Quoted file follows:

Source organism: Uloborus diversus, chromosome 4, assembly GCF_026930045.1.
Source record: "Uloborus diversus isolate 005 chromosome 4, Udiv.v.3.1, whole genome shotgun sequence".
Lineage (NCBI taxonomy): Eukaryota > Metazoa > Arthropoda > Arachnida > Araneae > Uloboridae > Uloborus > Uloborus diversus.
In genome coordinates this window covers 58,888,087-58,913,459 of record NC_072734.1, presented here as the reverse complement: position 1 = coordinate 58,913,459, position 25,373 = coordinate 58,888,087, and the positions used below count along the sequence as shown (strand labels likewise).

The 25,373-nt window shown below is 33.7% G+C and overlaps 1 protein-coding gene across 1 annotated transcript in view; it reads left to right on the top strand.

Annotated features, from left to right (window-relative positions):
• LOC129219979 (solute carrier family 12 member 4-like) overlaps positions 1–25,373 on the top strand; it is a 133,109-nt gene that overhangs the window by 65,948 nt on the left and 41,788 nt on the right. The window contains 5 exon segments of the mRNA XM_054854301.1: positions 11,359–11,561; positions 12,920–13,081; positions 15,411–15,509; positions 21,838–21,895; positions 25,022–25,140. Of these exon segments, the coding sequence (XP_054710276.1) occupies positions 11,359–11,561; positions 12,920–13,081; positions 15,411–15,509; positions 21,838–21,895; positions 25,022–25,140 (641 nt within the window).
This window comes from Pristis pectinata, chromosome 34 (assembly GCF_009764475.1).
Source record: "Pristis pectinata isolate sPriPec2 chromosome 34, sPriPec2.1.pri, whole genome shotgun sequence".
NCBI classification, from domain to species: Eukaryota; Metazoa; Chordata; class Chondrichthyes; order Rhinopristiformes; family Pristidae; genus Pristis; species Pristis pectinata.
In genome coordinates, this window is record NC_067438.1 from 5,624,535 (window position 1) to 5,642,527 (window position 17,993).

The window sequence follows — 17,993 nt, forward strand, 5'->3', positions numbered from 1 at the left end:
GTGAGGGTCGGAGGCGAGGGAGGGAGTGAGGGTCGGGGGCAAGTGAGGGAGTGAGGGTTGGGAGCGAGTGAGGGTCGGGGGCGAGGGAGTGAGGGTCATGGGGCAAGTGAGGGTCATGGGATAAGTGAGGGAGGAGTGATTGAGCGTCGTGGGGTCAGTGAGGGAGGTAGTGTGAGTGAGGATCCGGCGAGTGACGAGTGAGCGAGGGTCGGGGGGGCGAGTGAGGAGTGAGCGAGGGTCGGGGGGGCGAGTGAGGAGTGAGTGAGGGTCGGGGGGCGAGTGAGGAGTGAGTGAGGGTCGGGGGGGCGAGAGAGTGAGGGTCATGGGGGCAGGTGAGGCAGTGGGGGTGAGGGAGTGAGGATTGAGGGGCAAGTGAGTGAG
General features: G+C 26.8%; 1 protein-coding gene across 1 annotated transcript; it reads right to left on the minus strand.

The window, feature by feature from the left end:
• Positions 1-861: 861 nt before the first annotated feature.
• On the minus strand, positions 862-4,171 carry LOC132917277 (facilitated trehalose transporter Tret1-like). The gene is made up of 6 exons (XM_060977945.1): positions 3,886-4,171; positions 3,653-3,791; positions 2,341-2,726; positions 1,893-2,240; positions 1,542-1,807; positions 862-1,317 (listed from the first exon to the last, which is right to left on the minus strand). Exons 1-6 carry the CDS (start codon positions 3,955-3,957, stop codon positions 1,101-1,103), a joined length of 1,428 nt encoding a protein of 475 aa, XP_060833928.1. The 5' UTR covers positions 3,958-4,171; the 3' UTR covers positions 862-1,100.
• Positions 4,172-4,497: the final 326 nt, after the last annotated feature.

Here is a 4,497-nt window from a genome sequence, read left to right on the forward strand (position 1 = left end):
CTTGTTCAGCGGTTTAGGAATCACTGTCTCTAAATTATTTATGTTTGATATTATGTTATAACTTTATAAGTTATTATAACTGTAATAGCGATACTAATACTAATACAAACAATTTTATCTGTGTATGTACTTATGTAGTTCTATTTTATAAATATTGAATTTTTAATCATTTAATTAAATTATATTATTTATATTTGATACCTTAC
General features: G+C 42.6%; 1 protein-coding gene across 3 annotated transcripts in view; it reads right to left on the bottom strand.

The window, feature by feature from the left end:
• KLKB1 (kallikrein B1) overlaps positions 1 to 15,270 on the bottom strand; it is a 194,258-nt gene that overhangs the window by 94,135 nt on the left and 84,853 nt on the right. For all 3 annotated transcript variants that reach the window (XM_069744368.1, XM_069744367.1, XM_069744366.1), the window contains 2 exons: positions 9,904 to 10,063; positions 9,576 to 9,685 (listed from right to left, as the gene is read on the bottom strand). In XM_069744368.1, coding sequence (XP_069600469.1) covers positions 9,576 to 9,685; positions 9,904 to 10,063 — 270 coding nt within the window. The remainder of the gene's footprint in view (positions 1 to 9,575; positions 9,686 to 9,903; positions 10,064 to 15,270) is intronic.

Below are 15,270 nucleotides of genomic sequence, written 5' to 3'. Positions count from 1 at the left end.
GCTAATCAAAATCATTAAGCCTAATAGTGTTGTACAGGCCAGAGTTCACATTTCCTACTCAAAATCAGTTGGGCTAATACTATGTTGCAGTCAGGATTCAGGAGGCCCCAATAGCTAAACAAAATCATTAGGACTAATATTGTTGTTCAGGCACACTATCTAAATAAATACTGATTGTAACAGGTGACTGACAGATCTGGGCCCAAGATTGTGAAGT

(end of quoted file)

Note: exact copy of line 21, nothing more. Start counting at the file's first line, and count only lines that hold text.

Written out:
General features: G+C 42.6%; 1 protein-coding gene across 3 annotated transcripts in view; it reads right to left on the bottom strand.